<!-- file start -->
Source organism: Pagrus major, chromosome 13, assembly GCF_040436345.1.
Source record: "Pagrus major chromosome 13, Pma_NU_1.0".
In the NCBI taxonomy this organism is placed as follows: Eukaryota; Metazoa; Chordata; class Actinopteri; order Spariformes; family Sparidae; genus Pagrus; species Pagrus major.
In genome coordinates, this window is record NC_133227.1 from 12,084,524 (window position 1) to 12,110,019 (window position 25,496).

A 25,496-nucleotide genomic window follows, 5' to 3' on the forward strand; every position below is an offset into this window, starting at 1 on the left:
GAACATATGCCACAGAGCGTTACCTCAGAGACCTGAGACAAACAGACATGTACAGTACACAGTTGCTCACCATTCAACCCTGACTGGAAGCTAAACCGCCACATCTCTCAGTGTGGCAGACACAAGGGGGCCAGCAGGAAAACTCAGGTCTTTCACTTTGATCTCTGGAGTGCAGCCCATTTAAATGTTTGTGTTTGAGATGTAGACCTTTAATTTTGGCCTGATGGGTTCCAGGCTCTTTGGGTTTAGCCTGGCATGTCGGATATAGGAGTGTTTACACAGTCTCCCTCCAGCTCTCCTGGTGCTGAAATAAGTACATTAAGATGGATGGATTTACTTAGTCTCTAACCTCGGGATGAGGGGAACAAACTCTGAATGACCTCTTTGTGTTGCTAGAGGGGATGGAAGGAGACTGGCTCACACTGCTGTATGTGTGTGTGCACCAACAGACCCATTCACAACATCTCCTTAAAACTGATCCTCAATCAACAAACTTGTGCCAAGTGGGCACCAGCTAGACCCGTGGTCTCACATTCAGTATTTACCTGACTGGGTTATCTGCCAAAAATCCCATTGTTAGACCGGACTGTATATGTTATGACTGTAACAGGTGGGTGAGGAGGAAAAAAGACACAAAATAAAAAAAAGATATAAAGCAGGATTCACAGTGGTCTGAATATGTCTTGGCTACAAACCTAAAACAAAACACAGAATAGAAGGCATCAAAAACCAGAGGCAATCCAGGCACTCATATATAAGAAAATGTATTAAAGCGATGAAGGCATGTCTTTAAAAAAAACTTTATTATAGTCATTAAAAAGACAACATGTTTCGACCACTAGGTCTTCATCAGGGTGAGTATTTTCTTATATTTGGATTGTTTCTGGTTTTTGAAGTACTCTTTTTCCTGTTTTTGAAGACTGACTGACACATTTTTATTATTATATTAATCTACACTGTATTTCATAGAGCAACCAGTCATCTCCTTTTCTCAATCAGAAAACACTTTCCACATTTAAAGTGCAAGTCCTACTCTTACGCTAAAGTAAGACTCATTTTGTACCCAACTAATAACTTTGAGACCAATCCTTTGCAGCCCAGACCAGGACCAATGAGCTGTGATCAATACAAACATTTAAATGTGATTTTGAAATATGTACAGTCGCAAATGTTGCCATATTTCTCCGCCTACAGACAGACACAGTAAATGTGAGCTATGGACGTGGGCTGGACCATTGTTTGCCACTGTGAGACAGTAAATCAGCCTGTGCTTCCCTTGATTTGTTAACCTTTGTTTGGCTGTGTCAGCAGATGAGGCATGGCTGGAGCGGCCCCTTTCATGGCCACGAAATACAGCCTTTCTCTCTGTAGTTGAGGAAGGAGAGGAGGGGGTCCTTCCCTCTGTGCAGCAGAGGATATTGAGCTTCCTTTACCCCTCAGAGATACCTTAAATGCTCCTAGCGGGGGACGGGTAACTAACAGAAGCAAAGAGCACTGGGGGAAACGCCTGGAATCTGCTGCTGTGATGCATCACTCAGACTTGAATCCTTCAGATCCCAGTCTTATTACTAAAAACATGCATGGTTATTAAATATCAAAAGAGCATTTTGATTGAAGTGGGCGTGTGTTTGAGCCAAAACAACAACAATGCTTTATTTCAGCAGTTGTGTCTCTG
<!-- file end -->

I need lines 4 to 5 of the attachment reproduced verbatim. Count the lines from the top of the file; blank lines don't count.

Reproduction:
In genome coordinates, this window is record NC_133227.1 from 12,084,524 (window position 1) to 12,110,019 (window position 25,496).

A 25,496-nucleotide genomic window follows, 5' to 3' on the forward strand; every position below is an offset into this window, starting at 1 on the left: